GUN Glock Grip reduction, stippling, aluminum oxide.

Discussion in 'On Topic' started by yar1182, Oct 22, 2008.

  1. yar1182

    yar1182 New Member

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    I went and asked my boss (I work for glockworx ) about how he does the grip reduction and the various texturing as well as the stippling tool as mentioned in the other thread. Well I got an ear full. In fact he said if I was so interested in it and I was telling people about it I better learn how to do it. So I went about doing a aluminum oxide grip and a stipple grip on two of my frames.
    The first step and the most time consuming is the prep. The grip has to be shaved down and roughed up before it can be textured. We used a belt sander (2" wide belt) to sand the rear hump off the backstrap to flatten it out, and to take off the finger notches. The grip has to be turned/rotated as you sand on the belt sander to keep from making a nasty flat spot. There was also a trick of then to use the edge of the belt, when to flex the belt and pressure. Took me a while to get the hang of it and my boss had to step in a few times to correct little mistakes. After shaving 2 grip I was covered in polymer dust. It was fairly time consuming and messy. You can do all this with a dremel but it is harder to get everything even, and takes 10x longer. The finger grooves take a long time to sand flat with a dremel.
    Next we went at the grips with a dremel to cut the bottom of the trigger guard. This part was shapped to my hand. This part also took some time to get right. The sides and the backstrap were further shapped so the gun indexes naturally for me and I could reach the mag release without shifting my grip. The whole grip was then touched up for the next step which was texturing.
    Here are some pictures to give an idea of how much material came off the grip.

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  2. yar1182

    yar1182 New Member

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    Some questions have been asked about the tooling for our stippling job. I did not ask specificly for permission to post these pictures so please use them for your information only and do not go posting them elsewhere on the net. Please refer other people to this thread if they are interested.
    A stainless steel rod or brass rod is lathed to fit a soldering iron. The rod is then checkered with a checkering file. This is what we use to create the clean pattern for our stipple grip texture.
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    If you try to make your own stipple tool we take no responsibility if you hurt yourself or screw up your grip. If you don't know what your doing you can screw something up big time. If you do not have a lathe, checkering file, and other files to finish the checkering pattern do not attempt. Also best to practice on something other than your frame until you are proffficent.
     
  3. yar1182

    yar1182 New Member

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    OK here are my two finished grips.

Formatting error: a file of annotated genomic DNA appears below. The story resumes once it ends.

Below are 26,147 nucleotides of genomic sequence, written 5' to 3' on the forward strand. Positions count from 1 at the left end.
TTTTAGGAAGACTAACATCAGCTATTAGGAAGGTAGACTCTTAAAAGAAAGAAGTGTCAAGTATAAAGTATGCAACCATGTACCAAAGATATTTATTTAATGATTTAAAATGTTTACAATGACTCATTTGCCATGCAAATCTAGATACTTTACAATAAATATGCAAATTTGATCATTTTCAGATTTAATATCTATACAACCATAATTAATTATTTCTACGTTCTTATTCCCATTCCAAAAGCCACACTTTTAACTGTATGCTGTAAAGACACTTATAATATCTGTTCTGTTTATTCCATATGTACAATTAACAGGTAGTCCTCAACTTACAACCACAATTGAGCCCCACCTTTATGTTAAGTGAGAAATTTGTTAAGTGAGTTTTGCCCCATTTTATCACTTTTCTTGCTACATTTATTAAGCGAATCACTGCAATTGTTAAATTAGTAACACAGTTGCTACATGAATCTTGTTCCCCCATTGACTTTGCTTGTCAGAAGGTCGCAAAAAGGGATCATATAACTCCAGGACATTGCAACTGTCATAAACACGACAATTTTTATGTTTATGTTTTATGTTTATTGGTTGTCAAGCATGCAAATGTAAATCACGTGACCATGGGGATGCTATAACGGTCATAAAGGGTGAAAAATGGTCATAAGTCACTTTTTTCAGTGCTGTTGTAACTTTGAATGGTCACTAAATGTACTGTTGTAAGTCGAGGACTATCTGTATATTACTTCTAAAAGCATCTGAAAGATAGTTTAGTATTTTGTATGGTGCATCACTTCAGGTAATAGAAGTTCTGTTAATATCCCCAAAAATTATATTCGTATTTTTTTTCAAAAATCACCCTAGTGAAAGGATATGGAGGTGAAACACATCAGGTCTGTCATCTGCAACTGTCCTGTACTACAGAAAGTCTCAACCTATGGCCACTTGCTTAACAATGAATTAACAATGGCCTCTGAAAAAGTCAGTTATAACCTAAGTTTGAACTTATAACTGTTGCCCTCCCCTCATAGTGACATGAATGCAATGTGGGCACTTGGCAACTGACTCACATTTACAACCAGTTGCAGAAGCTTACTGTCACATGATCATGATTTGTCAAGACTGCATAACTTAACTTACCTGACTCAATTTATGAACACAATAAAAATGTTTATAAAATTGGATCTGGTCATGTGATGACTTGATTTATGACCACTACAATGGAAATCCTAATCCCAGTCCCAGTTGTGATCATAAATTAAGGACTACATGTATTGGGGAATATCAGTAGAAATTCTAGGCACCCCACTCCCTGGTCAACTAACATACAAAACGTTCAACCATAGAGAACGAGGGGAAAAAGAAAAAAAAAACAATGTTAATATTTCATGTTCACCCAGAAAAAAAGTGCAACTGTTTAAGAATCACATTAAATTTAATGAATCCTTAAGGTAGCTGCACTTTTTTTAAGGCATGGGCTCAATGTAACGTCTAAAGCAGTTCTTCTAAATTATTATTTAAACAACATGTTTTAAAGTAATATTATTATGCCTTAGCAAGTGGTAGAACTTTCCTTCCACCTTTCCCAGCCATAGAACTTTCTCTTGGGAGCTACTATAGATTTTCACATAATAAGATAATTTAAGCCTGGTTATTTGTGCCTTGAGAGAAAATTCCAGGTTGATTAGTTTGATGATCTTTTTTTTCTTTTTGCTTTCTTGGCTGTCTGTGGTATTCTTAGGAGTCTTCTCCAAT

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  4. yar1182

    yar1182 New Member

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    again on mo[​IMG]

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  5. yar1182

    yar1182 New Member

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    On both grips a line is scribed on the top and the bottom to mark the edges of the textures. Since I'm a competition shooter I marked the bottom line so I could use a magwell.
    With the aluminum oxide you brush a even layer of epoxy on the surfaces to be textured. The trick is to get the coating as even as humanly possible. We use a paintbrush with the bristles cut down. Then the aluminum oxide is poured on thick onto the grip and the excess removed. The aluminum oxide is carefully worked in so there are no high, low or bald sports. The grip is retouched several times till it is perfect.
    With the stipple you just go around and stamp the whole grip with the pattern. You have to becareful not to press too hard and there are several tricks in making a strait line with a round stamp. I did a OK job and my boss went in and cleaned it up. It is not as pretty as some of his grip jobs but I think I did a decent job. He said I just need more practice but after a few more grip jobs I should be pretty good at it.
    Here is my stipple job on my glock 35 set up for uspsa limited division.

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  6. AB13

    AB13 New Member

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    GManBart on benos has a good little EDU on this as well. I will be doing some stippling and contouring on my SVI next week. I'll take some pictures as well of the development work.

    Nice write up.
     
  7. Soybomb

    Soybomb New Member

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    I'm curious btw what wattage iron you run? At some point its probably too hot and just makes a mess.
     
  8. wickedgun

    wickedgun New Member

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    nice job. i still would rather have a beavertail, helps make master grip easier to obtain.
     
  9. JaimeZX

    JaimeZX Formerly of :Sep 2001: fame - Also: Sprout Crew OT Supporter

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  10. skeletor25rs

    skeletor25rs Yetis & Deer

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    So, where do you get Aluminum Oxide?
     
  11. Paul Revere

    Paul Revere OT Supporter

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    A+ thread
     

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